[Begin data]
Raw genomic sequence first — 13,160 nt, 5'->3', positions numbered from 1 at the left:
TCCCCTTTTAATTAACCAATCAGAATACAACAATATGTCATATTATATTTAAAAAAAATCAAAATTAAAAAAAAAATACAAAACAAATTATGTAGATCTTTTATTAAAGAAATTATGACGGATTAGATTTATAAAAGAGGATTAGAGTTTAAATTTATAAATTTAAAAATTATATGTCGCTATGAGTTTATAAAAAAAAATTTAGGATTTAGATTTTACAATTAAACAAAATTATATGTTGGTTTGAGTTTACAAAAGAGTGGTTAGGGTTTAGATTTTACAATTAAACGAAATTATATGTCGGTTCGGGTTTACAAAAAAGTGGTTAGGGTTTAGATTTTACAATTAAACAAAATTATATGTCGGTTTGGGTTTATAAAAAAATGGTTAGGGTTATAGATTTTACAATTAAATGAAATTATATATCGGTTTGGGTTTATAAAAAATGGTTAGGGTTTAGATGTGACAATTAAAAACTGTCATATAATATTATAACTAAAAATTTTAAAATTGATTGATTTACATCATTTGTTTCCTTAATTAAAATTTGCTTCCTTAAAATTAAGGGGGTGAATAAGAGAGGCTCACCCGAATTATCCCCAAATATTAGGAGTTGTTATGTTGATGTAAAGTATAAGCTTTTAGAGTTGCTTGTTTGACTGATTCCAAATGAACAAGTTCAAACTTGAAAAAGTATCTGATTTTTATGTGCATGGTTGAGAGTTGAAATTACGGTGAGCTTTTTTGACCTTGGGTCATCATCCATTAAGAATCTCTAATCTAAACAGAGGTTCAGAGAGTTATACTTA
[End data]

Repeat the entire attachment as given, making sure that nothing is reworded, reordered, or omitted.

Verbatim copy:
Raw genomic sequence first — 13,160 nt, 5'->3', positions numbered from 1 at the left:
TCCCCTTTTAATTAACCAATCAGAATACAACAATATGTCATATTATATTTAAAAAAAATCAAAATTAAAAAAAAAATACAAAACAAATTATGTAGATCTTTTATTAAAGAAATTATGACGGATTAGATTTATAAAAGAGGATTAGAGTTTAAATTTATAAATTTAAAAATTATATGTCGCTATGAGTTTATAAAAAAAAATTTAGGATTTAGATTTTACAATTAAACAAAATTATATGTTGGTTTGAGTTTACAAAAGAGTGGTTAGGGTTTAGATTTTACAATTAAACGAAATTATATGTCGGTTCGGGTTTACAAAAAAGTGGTTAGGGTTTAGATTTTACAATTAAACAAAATTATATGTCGGTTTGGGTTTATAAAAAAATGGTTAGGGTTATAGATTTTACAATTAAATGAAATTATATATCGGTTTGGGTTTATAAAAAATGGTTAGGGTTTAGATGTGACAATTAAAAACTGTCATATAATATTATAACTAAAAATTTTAAAATTGATTGATTTACATCATTTGTTTCCTTAATTAAAATTTGCTTCCTTAAAATTAAGGGGGTGAATAAGAGAGGCTCACCCGAATTATCCCCAAATATTAGGAGTTGTTATGTTGATGTAAAGTATAAGCTTTTAGAGTTGCTTGTTTGACTGATTCCAAATGAACAAGTTCAAACTTGAAAAAGTATCTGATTTTTATGTGCATGGTTGAGAGTTGAAATTACGGTGAGCTTTTTTGACCTTGGGTCATCATCCATTAAGAATCTCTAATCTAAACAGAGGTTCAGAGAGTTATACTTA